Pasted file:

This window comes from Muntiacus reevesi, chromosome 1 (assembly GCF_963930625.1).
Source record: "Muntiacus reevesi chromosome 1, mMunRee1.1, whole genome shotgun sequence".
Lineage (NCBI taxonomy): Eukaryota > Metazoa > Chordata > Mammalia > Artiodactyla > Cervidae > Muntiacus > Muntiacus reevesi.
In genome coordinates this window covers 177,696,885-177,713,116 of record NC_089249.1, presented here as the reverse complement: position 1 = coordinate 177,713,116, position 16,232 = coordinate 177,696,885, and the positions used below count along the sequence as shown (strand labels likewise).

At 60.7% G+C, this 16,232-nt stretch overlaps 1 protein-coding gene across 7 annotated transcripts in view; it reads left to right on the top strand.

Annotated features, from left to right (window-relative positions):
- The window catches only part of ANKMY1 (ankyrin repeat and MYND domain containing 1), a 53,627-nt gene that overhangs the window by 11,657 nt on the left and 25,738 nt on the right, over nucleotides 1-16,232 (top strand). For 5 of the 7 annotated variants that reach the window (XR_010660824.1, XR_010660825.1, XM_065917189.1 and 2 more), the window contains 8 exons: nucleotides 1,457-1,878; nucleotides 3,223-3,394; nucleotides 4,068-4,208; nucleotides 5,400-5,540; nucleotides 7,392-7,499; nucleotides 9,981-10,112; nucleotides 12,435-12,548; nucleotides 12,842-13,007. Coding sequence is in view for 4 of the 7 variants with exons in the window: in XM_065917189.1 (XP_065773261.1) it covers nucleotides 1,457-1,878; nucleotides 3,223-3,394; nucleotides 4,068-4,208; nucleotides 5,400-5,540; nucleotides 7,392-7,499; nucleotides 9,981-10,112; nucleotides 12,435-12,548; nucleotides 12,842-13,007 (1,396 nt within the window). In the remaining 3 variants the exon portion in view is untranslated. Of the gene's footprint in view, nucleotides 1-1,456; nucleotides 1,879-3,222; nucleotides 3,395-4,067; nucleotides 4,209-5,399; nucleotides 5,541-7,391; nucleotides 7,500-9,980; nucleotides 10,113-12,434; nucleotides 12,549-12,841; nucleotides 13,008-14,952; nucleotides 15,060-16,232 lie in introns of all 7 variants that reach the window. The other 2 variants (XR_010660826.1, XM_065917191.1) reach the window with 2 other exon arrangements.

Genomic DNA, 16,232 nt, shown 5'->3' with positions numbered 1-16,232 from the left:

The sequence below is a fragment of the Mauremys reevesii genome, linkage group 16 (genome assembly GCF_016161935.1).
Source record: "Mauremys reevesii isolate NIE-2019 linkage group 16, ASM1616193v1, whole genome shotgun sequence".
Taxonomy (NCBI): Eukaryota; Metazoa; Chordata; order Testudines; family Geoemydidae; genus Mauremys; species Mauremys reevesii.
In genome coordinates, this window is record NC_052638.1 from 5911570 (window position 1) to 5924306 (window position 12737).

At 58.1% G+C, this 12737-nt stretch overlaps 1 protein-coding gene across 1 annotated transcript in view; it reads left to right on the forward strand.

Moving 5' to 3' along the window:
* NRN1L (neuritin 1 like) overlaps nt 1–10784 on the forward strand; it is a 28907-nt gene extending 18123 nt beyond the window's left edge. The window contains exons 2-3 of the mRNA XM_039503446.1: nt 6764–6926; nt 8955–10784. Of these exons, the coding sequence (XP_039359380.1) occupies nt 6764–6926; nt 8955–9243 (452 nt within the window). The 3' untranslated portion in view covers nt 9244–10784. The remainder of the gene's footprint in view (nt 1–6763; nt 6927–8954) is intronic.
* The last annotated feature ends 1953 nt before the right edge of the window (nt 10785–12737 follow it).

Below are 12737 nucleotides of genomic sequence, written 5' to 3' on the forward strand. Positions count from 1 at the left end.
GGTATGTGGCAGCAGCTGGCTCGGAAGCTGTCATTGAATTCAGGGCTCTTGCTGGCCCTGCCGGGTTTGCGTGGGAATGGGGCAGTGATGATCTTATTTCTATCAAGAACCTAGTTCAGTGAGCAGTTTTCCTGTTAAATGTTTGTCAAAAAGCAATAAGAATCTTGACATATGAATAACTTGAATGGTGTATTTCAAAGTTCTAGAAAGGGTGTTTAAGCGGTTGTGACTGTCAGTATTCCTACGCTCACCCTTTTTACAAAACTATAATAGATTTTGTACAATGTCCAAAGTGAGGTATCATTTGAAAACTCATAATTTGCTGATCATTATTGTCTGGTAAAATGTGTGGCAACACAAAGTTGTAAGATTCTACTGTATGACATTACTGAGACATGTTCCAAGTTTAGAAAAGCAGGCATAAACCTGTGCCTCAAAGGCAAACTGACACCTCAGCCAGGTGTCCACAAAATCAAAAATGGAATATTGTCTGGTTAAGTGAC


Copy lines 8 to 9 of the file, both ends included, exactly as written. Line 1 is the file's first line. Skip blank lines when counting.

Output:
Genomic DNA, 16,232 nt, shown 5'->3' with positions numbered 1-16,232 from the left:

The sequence below is a fragment of the Mauremys reevesii genome, linkage group 16 (genome assembly GCF_016161935.1).